• At any point of the pregnancy, there are serious medical issues relating either to the mother, the foetus or both.

So the ‘Abortion Act’ does not provide a right to abortion, but finds that in certain, strictly defined circumstances, trying to have or actually having an abortion will not be considered a crime. This is not because the woman has a right to decide and choose for herself, but only because doctors have found that continuing with the pregnancy will be damaging to the woman carrying the child or her existing children. Even under 24 weeks, it is not the woman’s choice which determines if she can have an abortion, but the doctors’ opinion on her mental and physical state.

This approach to abortion sets the UK apart from other countries, where there is generally a right to have an abortion by choice before a certain time limit. This is, for example, the case in France and Germany.

French law

The 12 or 14 week time limit applicable in France and Germany is often presented as imposing more restrictions than English law does. However, upon closer inspection, the law in both countries is potentially less severe than the English 24 week time limit. In France, for example, access to abortion is divided between two different procedures: ‘voluntary interruption of pregnancy’ (IVG) and ‘medical interruption of pregnancy’ (IMG). Each represents a different decision making process and attracts different rules:

  • A voluntary interruption must be performed by a medical practitioner, and has to happen within 14 weeks from the woman’s last period, which amounts to 12 weeks of pregnancy. During this time however, there is no limitation as to why a woman may interrupt her pregnancy – the fact that she decides to is enough, although she will have to see a medical practitioner and there is generally a time delay of a few days between the consultation and the procedure.
  • A medical interruption of pregnancy is also, as the name suggests, performed by a medical practitioner, but can be performed at any time during the pregnancy, in cases of grave malformation of the foetus and serious danger to the woman’s life. Certain conditions must be  met:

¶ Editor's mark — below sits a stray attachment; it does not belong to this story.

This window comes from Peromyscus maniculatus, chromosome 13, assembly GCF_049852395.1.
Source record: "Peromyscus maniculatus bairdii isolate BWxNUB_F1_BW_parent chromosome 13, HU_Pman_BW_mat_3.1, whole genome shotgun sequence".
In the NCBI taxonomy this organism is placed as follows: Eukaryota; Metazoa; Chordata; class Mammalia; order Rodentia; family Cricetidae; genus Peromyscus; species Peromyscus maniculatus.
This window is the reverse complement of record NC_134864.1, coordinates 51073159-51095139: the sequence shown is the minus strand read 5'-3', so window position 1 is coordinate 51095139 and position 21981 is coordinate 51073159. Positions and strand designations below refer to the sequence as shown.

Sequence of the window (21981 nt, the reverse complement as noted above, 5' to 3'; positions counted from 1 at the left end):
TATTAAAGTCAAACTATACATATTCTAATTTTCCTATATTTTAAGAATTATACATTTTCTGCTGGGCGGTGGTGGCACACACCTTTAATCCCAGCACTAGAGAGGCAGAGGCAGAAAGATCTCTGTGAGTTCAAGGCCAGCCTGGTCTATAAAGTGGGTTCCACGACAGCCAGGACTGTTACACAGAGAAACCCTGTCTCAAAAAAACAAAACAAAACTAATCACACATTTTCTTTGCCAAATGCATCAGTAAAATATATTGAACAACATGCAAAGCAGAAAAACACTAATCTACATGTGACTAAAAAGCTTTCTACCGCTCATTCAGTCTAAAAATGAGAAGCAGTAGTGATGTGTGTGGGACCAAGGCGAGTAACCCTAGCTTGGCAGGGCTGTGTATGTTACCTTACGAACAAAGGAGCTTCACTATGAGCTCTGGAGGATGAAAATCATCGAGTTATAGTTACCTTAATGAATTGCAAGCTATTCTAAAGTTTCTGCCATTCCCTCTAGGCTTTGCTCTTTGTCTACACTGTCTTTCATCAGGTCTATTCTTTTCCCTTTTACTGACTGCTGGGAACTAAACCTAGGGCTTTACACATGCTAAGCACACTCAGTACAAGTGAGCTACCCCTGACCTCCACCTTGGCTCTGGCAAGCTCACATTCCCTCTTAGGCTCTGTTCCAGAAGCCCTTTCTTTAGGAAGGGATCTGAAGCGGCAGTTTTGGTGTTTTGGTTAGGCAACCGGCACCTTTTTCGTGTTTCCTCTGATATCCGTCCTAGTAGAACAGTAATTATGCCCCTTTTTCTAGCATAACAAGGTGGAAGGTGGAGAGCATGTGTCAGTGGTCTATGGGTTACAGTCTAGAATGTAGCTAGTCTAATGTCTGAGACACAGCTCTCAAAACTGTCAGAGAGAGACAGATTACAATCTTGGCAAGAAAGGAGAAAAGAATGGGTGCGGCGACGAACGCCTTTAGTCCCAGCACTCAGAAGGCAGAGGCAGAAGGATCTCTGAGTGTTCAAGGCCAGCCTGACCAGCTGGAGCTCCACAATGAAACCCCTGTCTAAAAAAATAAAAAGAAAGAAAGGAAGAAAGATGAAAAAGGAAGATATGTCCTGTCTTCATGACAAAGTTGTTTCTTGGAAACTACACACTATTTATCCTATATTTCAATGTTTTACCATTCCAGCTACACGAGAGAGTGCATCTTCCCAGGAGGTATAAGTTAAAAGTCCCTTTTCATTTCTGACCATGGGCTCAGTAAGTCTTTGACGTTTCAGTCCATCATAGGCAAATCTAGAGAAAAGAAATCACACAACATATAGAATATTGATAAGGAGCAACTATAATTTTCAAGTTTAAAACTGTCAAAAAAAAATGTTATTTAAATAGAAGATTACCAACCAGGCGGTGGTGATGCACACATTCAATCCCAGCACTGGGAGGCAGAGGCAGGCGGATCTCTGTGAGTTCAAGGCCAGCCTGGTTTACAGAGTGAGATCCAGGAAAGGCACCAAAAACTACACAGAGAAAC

1. It is not against the woman’s will,
  2. The disease is grave and incurable,
  3. Experts’ authorisation has been granted, and
  4. There are no other alternatives.

So, although the 12 week time limit for obtaining an abortion may seem more severe than in English law, the crucial difference in French law is that a woman who wants to interrupt her pregnancy in the first trimester (where over 90% of abortions happen anyway, in France and in England) can do so without having to seek any medical authorisation. Since 2001, French law explicitly states that it is her right to choose to have an abortion, and the only test is whether she considers that her pregnancy places her in a “situation of distress.” This approach ensures that it is truly the woman’s choice to have an abortion. Before 14 weeks, the doctor’s role is merely that of an advisor or facilitator, and is therefore closer to what it is in most medical cases.

Canada

The next step in making abortion more like a medical procedure is to decriminalise it entirely. This is the case in Canada, where it is treated as a medical procedure, regulated and protected by medical laws. This has been the situation for over twenty years, since a decision by the Canadian Supreme Court in 1988. Until then, the law regarding abortion was essentially the same as in England: intentionally trying to procure a miscarriage was a crime, unless the woman had a medical authorisation and the procedure was carried out according to various restrictions, including that the procedure should be approved by a ‘therapeutic abortion committee’ composed of at least three doctors and carried out in a hospital.

In 1983, 3 doctors were charged with the offence of trying to procure a miscarriage, based on the claim that they carried out abortions in their clinic without respecting those restrictions. The case went all the way to the Supreme Court, and the doctors’ lawyers argued that the law on abortion violated women’s fundamental rights according to the Canadian Charter of Rights. The court agreed with that argument (only one judge disagreed) on the basis that:

  • The law against abortion violated a woman’s right to security of the person (ie the right to do what one wants with one’s body and take personal decisions). In particular, the process that was imposed before a woman could have a legal abortion was too complicated and traumatic.
  • Although the state had a genuine interest in protecting the rights of the foetus, the law went too far and infringed on the woman’s rights more than was necessary to protect the foetus.